The broad emission lines of the 2012 outburst showed the bulk of the material was moving away at around 8000 kilometres per second – speeds which are indicative of a supernova explosion. Shortly after the detection of the broad lines, SN 2009ip increased dramatically in luminosity and its spectrum changed into one resembling other supernovae. The rapid brightening was likely caused by the material ejected during the supernova crashing into material that had been ejected during its outbursts.

…or a supernova impostor?
On the other hand, Andrea Pastorello of the INAF Astronomical Observatory of Padova in Italy, along with colleagues, detected high speed material in 2011, a year before the supposed fatal outburst. Some of the material was moving at speeds of up to 13,000 kilometres per second – speeds which are normally associated with a supernova. The existence of high speed material didn’t culminate with a supernova in 2011, so why should it mean that a supernova occurred in 2012? Pastorello thinks that the energy released from colliding shells of material mimicked a supernova, and that star is still there and has yet to explode as a real supernova.

Mauerhan is sceptical about this solution, saying that the high speeds seen in 2011 were only observed in absorption lines, and thus only a small amount of material was moving at this speed while the bulk of the material moved at a slower speed. In contrast, the broad emission lines seen in 2012 indicate that almost all of the material was moving at high speed. “There is a fundamental difference between the nature of the high-velocity material in 2011 versus 2012. This situation is *much different* than what we saw in 2011, and the physical processes are not the same. The behaviour in 2012 is entirely unprecedented.”

Yet another theory suggests that the supposed supernova was a “mergerburst,” where two massive stars collided. The scientists behind this theory think that the previous outbursts were due to close fly-bys between the two stars and they predict that there will be no more outbursts now that the stars have merged.

Only time will tell
We will have to wait and see who turns out to be right, but SN 2009ip might not reveal its secrets for some time. A similar event occurred with SN 1961V, with scientists arguing over the true nature of the event. Half a century later and the elusive object is still enshrouded in material from various outbursts, making it impossible to conclude whether it has erupted in a supernova or not.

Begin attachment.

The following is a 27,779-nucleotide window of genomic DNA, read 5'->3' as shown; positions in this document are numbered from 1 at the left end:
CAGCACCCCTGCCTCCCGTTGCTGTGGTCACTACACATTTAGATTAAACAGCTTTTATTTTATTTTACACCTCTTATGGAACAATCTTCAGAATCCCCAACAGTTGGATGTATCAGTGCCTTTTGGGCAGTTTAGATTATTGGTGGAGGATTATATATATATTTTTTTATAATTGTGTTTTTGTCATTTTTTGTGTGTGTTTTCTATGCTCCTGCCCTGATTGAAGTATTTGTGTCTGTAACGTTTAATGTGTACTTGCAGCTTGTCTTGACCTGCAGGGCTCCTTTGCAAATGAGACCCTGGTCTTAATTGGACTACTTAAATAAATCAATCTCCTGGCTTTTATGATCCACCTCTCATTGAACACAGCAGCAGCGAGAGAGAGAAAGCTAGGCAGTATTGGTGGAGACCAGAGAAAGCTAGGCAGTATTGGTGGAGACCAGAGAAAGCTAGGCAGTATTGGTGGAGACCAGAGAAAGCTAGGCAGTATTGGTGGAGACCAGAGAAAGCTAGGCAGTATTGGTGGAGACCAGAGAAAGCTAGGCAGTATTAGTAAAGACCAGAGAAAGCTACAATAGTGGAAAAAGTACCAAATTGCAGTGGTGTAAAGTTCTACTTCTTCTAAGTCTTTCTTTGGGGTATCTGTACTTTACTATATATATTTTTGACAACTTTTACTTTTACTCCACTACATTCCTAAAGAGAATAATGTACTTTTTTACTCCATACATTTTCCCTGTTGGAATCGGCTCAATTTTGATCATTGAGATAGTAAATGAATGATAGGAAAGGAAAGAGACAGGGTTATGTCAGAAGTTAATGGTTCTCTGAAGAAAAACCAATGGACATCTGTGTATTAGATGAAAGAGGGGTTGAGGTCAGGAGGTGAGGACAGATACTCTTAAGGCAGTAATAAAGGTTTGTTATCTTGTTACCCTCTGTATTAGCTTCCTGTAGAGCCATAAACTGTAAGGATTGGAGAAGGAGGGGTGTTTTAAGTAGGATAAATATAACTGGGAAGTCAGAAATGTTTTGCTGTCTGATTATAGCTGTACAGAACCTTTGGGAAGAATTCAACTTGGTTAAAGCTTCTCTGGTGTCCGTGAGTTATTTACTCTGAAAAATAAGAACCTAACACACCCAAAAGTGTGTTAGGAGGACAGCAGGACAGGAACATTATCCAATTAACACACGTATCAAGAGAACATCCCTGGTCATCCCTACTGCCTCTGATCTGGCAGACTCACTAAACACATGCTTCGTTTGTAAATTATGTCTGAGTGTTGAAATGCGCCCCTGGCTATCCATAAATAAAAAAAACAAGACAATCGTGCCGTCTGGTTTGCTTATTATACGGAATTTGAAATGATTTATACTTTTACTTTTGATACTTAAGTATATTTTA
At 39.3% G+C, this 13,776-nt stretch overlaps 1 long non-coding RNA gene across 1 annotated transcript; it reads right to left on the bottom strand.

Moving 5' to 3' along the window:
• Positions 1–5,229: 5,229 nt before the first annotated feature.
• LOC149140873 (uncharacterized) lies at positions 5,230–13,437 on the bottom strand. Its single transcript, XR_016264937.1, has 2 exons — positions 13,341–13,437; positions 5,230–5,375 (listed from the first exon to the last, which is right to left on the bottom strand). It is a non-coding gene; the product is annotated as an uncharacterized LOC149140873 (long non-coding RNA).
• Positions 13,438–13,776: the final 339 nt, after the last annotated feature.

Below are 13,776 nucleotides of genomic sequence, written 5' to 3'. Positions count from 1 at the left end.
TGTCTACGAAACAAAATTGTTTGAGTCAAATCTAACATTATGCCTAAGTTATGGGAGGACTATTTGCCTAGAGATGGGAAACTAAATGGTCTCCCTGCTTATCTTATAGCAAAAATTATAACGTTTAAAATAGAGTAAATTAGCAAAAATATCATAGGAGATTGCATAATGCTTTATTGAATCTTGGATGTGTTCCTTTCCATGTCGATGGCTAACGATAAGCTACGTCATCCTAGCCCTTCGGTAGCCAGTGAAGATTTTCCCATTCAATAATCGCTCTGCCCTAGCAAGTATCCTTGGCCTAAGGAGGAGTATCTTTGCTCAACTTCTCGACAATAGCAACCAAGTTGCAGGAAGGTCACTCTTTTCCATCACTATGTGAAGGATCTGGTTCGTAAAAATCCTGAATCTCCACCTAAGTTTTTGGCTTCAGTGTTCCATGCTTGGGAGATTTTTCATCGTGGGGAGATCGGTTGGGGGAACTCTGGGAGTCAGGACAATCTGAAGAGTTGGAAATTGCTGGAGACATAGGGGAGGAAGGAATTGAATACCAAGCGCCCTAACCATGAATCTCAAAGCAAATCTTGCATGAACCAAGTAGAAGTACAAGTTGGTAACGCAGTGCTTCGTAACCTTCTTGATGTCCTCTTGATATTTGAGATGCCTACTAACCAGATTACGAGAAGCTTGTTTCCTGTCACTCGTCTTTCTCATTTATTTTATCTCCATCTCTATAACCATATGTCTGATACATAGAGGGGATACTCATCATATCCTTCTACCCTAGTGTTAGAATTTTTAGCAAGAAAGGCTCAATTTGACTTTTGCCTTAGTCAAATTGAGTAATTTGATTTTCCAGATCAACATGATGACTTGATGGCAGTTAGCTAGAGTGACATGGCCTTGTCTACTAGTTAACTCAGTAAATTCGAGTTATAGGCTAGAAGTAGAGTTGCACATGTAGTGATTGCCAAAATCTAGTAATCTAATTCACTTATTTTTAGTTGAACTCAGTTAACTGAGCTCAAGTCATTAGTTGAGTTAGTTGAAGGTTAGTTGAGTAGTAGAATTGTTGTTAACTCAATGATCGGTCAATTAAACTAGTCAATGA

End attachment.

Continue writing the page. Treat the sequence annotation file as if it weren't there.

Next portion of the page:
Pastorello tells Skymania News that once the circumstellar material stops hiding SN 2009ip, we should be able to solve the mystery with space based telescopes. “My forecast is that – when the interaction will attenuate – we will have good chance to see in a few years traces of the survived central star (if any), or if there will be evidence of elements produced in the supernova nucleosynthesis or, alternatively, possible future rebrightenings of the transient, which would be a clear indication that the star had survived the recent explosions.”

Amanda Doyle

Amanda Doyle

I am an astrophysics postdoctoral research assistant at the University of Warwick and a freelance science writer. I contribute to Astronomy Now, NASA's Astrobiology Magazine, BBC Sky at Night magazine, Skymania News, and Sen. I am also the editor of Popular Astronomy magazine.
Amanda Doyle

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Amanda Doyle

I am an astrophysics postdoctoral research assistant at the University of Warwick and a freelance science writer. I contribute to Astronomy Now, NASA's Astrobiology Magazine, BBC Sky at Night magazine, Skymania News, and Sen. I am also the editor of Popular Astronomy magazine.